[IMGCAP(1)]Have you ever looked at those cool digital signage displays that some companies use? It might be displaying a “Hello” message to a visiting client or potential client. Or maybe showing some of the services your firm can offer running as a loop on a display in your waiting room or at the receptionist’s desk.
If you buy a commercial version, these can run several thousand dollars.
But if you’re a little handy, you can kludge together a perfectly serviceable version for a lot less. The display is any LED television or large computer monitor with an HDMI input. I talked about using one of these as a presentation device back in January. The 100 buck Westinghouse 32-inch TV I purchased on sale is pretty good for this purpose, and there’s always a 32-inch or larger television on sale somewhere for $150 or less.
The other part of the equation is a very small form factor PC with a VESA mounting. VESA is a flat display mounting standard, and most flat panel televisions and computer monitors manufactured over the past few years have the capability of using a VESA mount. This type of mount on your TV or display is useful if you want to mount the display on the wall. If it’s to be used on a desk or table, the VESA mount is doubly useful, as you can actually mount many ultra-small form factor PCs directly on the rear of the TV or monitor.
Ultra small form-factor PCs aren’t exactly common, but if you look, they aren’t hard to find. Most of them are what is called “bare bones,” which means they come without memory, a hard disk drive or operating system. The Intel NUC (New Unit of Computing) is a good example. It’s available with a large selection of CPUs, and the least expensive model, with a Celeron CPU, costs about $130 on Amazon. Adding an 8GB SODIMM stick of RAM and an inexpensive $60 SSD (solid state disk), takes about five minutes. You can buy a copy of Windows 7 online for less than $100. Adding in a cheap keyboard and mouse, if you don’t want to borrow one from another PC, and the whole hardware and software should run about $350.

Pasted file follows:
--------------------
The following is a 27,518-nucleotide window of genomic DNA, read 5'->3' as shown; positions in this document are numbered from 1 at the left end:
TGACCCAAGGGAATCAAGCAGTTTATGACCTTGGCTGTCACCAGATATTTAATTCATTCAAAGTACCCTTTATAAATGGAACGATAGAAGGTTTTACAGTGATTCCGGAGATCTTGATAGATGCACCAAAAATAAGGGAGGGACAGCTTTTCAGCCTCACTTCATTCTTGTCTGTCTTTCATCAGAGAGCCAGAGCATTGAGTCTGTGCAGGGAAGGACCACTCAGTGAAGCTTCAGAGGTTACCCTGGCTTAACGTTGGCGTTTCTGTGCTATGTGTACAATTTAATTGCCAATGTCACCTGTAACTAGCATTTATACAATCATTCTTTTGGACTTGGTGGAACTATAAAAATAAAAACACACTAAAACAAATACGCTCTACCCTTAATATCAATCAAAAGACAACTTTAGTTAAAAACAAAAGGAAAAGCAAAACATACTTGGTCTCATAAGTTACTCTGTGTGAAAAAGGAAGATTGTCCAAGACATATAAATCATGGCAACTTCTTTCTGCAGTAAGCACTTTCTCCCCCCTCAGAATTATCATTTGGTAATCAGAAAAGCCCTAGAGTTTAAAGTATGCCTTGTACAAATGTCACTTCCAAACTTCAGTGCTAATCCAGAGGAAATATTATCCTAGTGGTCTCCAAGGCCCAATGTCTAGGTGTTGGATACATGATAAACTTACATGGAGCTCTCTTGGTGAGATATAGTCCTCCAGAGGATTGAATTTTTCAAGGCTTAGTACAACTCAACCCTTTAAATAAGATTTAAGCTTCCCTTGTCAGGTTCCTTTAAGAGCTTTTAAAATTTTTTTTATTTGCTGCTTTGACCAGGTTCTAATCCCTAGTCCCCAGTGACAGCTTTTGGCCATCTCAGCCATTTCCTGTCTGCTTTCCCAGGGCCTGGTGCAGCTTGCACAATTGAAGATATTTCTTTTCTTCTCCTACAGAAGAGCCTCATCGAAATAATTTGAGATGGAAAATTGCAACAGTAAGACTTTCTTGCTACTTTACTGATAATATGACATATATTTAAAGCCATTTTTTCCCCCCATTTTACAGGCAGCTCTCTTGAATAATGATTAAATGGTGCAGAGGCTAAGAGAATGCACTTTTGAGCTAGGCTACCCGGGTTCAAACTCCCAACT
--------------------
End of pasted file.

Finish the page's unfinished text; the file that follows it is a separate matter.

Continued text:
Or, if you don’t want to be bothered installing memory and Windows, Staples has a Shuttle XPC nano NC01U Celeron ultra-small form-factor PC with a minimum of memory and a tiny solid state hard disk for $299 (as of publication). It even comes with Windows 8.1 installed. It’s a bit larger at 5.6 x 5.6 inches than the other approach and doesn’t come with the VESA mounting plate to mount it on the back of the monitor, but the 2GB of RAM and 32GB of hard disk storage is fine for running the display application.
There’s one more thing to add, and that’s software to actually display your message. The Impress component of LibreOffice is free (as is the entire LibreOffice suite), and it’s very much like PowerPoint. There is an interesting assortment of transitions, and you can even move over a slide show created in PowerPoint if you feel more comfortable working with that application and have it installed on another PC. There are plenty of suppliers of digital signage software, and some offerings are even free, but the LibreOffice or PowerPoint approach is really simple, and works well.
This approach will get you a very workable digital signage setup for about $500 including the TV. The Intel and other four-inch square by two-inch thick NUC PCs all come with mounting plates that let you mount the PC on the back of the monitor/television if you don’t mount it on the wall. If you do, you’ll have to put the PC on a shelf or a nearby desk, and run an HDMI cable to the back of the display.
Finally, if you consider yourself a real technophile, LibreOffice runs on the $35 Raspberry Pi. Of course, when you add in a power supply, case and SD card, the cost is closer to $75 or so (assuming that you can scrounge a keyboard and mouse), and it isn’t for the technically timid, but it does work pretty well and is really inexpensive.
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